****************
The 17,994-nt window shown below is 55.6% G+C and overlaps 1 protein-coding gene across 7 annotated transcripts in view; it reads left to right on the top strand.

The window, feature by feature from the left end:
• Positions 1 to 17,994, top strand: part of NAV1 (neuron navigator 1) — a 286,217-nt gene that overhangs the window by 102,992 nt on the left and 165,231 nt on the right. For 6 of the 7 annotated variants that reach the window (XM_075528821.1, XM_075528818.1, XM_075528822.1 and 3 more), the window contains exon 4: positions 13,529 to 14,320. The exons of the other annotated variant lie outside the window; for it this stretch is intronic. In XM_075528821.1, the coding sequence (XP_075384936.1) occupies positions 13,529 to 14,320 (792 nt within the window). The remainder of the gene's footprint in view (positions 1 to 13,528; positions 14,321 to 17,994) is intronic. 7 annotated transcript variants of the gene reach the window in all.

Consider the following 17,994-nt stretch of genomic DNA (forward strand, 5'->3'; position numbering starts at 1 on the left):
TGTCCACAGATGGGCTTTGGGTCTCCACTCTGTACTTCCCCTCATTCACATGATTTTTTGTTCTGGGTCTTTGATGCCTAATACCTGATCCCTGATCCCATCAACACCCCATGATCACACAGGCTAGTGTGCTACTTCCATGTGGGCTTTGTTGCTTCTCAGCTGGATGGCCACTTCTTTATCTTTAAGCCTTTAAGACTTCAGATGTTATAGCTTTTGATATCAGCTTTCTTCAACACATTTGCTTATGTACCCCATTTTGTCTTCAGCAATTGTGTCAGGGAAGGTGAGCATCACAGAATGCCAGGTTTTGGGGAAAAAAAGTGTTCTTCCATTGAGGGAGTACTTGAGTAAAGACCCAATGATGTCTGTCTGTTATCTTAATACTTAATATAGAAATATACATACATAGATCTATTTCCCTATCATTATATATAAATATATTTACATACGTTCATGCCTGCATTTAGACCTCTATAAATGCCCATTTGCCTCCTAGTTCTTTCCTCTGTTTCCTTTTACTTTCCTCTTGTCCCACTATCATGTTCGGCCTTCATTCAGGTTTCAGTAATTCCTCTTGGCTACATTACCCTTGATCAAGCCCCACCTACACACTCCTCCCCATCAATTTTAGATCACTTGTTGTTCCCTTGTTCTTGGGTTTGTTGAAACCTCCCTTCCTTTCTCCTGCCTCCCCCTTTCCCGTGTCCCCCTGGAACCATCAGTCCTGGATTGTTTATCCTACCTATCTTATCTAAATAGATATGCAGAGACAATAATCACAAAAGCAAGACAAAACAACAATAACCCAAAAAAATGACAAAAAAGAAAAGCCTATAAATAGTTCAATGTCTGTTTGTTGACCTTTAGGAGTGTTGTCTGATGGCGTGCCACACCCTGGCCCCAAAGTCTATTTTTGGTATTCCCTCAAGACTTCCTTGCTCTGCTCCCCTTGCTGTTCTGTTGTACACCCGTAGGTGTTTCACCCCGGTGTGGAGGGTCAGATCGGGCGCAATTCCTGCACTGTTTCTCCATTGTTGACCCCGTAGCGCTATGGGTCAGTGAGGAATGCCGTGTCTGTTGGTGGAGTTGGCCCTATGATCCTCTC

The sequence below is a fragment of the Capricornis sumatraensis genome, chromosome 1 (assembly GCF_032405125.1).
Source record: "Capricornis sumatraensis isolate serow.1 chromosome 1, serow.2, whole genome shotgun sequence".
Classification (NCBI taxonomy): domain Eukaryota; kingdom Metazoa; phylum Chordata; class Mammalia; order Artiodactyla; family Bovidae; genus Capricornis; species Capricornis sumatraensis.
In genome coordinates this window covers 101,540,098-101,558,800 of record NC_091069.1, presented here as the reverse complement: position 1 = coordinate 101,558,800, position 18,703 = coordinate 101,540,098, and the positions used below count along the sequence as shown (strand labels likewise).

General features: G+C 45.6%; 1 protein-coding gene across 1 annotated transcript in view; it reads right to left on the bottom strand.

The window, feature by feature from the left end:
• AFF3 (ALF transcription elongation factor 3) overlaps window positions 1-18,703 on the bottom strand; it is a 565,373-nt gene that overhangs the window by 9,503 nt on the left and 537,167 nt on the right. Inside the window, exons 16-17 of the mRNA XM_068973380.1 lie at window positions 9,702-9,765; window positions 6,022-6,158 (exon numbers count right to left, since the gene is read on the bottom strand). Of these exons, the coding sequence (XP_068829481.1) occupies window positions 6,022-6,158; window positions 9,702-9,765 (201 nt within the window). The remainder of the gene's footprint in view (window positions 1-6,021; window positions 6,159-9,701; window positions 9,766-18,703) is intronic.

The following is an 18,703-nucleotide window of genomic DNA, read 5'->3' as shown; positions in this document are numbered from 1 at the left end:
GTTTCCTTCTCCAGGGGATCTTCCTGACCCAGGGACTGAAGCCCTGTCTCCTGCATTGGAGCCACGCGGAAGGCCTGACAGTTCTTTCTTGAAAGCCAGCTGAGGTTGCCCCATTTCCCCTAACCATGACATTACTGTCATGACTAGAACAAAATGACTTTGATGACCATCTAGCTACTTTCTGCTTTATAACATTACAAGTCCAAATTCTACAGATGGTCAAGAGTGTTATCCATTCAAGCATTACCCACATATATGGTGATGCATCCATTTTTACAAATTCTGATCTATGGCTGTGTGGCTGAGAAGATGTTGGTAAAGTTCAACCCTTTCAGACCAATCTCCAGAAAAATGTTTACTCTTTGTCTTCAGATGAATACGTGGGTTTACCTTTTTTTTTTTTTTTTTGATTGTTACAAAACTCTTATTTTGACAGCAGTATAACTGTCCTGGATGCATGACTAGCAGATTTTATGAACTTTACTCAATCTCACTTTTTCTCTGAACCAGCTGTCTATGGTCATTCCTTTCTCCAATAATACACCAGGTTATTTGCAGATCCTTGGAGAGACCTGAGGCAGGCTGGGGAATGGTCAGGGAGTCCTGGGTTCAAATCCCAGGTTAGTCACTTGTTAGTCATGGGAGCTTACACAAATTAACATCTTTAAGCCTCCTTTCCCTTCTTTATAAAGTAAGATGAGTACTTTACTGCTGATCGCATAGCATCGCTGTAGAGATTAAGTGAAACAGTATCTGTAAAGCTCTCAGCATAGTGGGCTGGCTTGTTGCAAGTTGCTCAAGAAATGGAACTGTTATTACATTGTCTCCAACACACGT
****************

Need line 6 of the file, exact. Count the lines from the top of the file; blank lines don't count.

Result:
The sequence below is a fragment of the Capricornis sumatraensis genome, chromosome 1 (assembly GCF_032405125.1).